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An Introduction

to the Fanzine Art Archive

Taral Wayne


    When I was asked to write an introduction for this site, I considered two important issues: did I have anything of value to say about the subject, and what sort of nonsense would someone else have to say about it if I refused?  I’ll let the reader decide whether I chose correctly. To begin with, it has to be understood that while early fanzines had precedents in the realm of amateur publications in the 19th century, they were nevertheless a direct imitation of the professional science fiction and fantasy magazines published in the 1920s and 1930s.

    They shared all the same features as Amazing, Astounding and other “pro mags” – an editorial, stories, features and a letter column.  And, again like the pro mags, they were illustrated.  Imitation is almost certainly why there is fanart.  For the purposes of this archive, it is still what we mean by fanart – art created solely for amateur publications.  For the first few decades of fandom’s history, there was scarcely anywhere else that fanart could have been seen.

    Art created with commercial intent was not fanart, even though the subject matter might be much the same.  There was no mistaking a drawing of a spacecraft in a mimeographed fanzine for a painting by Chesley Bonestell on an issue of Fantastic, or a Virgil Finlay drawing on the dust jacket of a novel.  Today, the issue has been badly muddied by the emergence of other media.  We see SF and fantasy art on the program books of vast, commercial conventions, on Internet fiction sites and on semi-professional magazines.  It is still my belief, however, that these represent commercial art.  It is not work done solely for the artist’s own satisfaction, or out of his or her sense of involvement in the fan community. But I concede that the distinctions between fanart and commercial art are no longer so black and white.

    For the purpose of this archive, though, we are sticking to the old, ad-hoc definition.  Fanart may be largely a state of mind, and it is our own state of mind that will make the decision what to include in the genre.

    Most of the fanart in the first two decades of fandom was crude at best.  It wasn’t entirely that the artists lacked talent – though to be sure, most had little of that commodity.  Fanzines, however, were produced in extremely limiting media.  Most were published using a spirit duplicator, hectograph machine or  mimeograph.  A few lucky individuals had a letterpress … or the money to take their publications to a printer to have it done professionally.  The number of such fanzines at any one time, however, was probably never more than half a dozen.  All the rest were strictly hand-made – and it showed

    The art in the average fanzine had to be traced onto a wax stencil for mimeography, or onto a Ditto master for spirit duplication.  The result was usually no better than the tracing skill of the fanzine’s editor, regardless of the ability of the original artist. Both media favoured simply outline drawings, with no solid areas or half-tones.  Furthermore, a poor hand at the mimeo or Ditto machine would erode the appeal of the art still further.

    Elaborate cover art was sometimes lithographed, or silk-screened, but that was the exception rather than the rule.

    Nevertheless, a few genuine masters of the fanzine medium emerged as the 1940s ground on into the ‘50s.  The physical limits on fanart were strict, and favoured simple expression of ideas rather than subtlety of execution, but some artists, such as Bill Rotsler, Bob Shaw and Arthur Thomson (ATom), took to these limitations like card sharks to four suits.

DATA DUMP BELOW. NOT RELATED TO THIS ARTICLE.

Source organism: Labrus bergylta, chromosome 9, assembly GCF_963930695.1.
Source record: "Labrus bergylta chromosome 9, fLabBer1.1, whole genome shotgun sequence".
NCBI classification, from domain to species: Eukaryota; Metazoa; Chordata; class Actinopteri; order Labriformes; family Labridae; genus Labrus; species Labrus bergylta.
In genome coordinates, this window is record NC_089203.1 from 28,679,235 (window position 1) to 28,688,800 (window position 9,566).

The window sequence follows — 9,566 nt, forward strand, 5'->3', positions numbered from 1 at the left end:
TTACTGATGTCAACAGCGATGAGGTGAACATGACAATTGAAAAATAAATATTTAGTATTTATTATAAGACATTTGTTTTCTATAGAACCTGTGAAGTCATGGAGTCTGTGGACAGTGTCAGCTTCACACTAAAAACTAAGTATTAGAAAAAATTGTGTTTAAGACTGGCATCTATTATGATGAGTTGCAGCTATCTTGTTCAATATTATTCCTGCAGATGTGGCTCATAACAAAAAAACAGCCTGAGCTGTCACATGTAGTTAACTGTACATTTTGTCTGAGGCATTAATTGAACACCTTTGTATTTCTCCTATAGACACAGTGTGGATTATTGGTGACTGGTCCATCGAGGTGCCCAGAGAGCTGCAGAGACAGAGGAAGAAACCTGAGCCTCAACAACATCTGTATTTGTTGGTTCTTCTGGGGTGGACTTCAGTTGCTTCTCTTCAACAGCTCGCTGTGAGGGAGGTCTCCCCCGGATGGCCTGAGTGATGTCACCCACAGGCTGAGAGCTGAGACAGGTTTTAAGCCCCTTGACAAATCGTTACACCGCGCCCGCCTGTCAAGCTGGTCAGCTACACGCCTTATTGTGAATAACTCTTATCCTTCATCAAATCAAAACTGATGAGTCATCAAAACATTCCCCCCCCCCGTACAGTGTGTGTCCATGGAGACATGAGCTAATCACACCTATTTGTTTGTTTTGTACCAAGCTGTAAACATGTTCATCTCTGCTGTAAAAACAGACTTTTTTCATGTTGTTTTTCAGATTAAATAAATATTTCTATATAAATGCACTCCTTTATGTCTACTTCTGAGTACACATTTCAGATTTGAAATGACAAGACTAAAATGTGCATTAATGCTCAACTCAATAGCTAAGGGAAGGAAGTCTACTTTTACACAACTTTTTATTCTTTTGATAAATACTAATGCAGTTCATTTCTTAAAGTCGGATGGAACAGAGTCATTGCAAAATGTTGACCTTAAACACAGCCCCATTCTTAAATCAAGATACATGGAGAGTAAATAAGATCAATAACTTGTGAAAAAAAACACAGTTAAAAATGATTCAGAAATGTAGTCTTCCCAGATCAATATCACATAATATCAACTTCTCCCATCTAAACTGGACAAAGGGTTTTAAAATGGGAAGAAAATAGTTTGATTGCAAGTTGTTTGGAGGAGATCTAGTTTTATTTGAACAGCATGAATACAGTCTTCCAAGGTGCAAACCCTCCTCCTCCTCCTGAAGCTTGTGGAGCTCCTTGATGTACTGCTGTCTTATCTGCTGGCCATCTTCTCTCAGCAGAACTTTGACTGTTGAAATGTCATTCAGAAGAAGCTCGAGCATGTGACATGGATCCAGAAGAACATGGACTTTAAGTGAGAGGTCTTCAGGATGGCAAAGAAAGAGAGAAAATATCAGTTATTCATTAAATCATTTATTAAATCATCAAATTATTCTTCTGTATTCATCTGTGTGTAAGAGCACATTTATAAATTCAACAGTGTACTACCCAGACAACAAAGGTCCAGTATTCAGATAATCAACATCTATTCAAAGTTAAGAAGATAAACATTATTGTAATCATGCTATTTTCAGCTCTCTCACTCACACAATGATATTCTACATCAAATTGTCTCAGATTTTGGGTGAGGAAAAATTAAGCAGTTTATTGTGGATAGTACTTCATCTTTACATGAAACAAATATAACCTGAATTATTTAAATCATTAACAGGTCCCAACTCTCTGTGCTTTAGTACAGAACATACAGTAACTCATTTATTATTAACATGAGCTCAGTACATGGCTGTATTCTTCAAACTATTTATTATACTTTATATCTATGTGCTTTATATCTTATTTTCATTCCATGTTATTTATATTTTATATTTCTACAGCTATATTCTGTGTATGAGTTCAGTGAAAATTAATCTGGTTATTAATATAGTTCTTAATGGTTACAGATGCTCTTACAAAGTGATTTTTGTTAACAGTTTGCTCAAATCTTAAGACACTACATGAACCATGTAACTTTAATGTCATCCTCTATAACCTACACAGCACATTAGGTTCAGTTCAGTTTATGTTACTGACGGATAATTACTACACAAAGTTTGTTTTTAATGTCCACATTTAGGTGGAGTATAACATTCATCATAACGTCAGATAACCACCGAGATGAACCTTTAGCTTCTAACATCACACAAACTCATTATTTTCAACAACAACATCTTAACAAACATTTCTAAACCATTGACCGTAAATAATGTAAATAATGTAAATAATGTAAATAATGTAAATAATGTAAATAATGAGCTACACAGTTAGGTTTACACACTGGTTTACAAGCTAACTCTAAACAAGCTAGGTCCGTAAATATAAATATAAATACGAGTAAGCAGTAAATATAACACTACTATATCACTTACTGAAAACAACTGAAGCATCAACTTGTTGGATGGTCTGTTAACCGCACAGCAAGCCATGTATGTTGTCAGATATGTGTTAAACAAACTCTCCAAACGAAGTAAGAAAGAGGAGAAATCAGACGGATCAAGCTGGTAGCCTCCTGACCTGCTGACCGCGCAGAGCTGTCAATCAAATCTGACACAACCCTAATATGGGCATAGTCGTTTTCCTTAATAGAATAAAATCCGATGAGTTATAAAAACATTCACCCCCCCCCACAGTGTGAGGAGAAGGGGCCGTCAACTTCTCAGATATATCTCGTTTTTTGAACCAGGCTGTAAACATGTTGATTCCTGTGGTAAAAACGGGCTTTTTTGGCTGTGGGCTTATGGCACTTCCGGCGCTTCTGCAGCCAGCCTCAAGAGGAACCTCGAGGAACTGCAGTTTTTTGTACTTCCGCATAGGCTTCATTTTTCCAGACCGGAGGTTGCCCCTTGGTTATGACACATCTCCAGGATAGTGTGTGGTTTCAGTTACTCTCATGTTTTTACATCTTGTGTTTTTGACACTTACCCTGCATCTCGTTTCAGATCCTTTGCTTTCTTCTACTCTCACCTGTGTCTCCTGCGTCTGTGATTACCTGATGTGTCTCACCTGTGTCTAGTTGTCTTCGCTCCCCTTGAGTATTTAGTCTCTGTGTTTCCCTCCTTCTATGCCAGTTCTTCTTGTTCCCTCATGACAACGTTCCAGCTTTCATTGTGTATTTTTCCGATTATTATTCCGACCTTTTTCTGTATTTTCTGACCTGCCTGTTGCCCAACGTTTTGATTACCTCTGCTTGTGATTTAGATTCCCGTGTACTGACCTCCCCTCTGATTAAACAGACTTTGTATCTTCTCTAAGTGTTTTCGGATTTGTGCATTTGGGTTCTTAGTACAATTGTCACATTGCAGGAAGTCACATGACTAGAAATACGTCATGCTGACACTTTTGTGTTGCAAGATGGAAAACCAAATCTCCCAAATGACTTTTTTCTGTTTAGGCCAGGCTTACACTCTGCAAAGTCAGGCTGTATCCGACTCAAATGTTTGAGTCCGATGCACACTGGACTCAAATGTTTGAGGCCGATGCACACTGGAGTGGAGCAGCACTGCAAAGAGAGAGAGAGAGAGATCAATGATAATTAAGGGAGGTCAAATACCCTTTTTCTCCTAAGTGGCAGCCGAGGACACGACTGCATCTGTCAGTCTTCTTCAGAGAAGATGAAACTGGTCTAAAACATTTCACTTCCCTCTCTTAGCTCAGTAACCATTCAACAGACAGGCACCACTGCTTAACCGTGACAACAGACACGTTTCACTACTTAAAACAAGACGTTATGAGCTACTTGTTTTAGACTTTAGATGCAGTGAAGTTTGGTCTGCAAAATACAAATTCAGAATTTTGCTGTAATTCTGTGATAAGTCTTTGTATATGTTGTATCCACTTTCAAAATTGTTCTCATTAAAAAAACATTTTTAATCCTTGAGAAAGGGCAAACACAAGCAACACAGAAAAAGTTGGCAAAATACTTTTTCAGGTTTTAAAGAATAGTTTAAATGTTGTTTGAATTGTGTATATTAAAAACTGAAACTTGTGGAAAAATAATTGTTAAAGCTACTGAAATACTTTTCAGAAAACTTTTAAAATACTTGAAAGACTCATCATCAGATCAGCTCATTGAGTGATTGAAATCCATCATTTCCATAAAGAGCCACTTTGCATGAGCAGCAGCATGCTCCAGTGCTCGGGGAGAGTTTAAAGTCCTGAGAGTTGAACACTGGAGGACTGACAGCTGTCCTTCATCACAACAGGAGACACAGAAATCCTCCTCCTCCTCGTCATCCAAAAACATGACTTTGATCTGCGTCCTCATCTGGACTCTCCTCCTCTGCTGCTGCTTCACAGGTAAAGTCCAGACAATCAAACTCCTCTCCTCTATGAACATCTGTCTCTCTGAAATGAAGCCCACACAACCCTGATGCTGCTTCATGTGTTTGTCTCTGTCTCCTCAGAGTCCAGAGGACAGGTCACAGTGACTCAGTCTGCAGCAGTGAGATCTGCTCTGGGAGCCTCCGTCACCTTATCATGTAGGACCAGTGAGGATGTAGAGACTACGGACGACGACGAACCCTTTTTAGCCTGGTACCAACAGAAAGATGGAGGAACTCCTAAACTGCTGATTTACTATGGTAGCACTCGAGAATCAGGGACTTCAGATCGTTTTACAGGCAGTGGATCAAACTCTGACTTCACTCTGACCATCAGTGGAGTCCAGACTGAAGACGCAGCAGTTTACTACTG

Fanzines themselves changed considerably in those two decades. The serious sort persisted, of course – those that regarded themselves as serving the interests of the science fiction genre by recording, evaluating and promoting the literature to the public.  But more and more fans took a new, and initially revolutionary, position – they were simply communicating their interests and excitement with each other, using a common idiom.  Putting it more simply, they were just having fun.

     in those decades reflected the shift in paradigm.  The dead-serious illustrations of space battles, men in space suits, swordsmen riding dinosaurs and eerie-looking alien beings began to give way to humorous subjects, and cartoons about fandom that often included portrayals of actual fans.  This fanart was fun fanart.  It was self-referential as all hell, and rarely took itself seriously.

    In the 1960s, the paradigm shifted yet again, this time a little in the opposite direction.  Offset printing became far cheaper and more accessible to the average fanzine editor – who was, after all, typically aged 18 to 24, frequently a university student and generally without substantial income.  Once it became possible to have offset printing done at an affordable price, “serious” art began appearing on fanzine covers  once again.   It was probably no coincidence that in the mundane world, youth culture was in the throes of a profound visual revolution.  This is the era in which artists such as George Barr, Tim Kirk, Alicia Austin and Grant Canfield came to the fore.  But still, the vast majority of fanart remained the simple, outline cartoons that fan editors favoured for the interior pages of their fanzines.

    Through the 1970s, as photocopiers improved and Xerox machines became affordable, some fan editors experimented with “clip art” they found in magazines or newspapers … generally with unsatisfactory results, but it filled a need, since few fanartists would draw a Black and Decker hedge trimmer or a leafy Victorian curlicue if asked.  While not immediately apparent, the freedom fan editors found in xerography would, over time, help undermine the role of fanartists.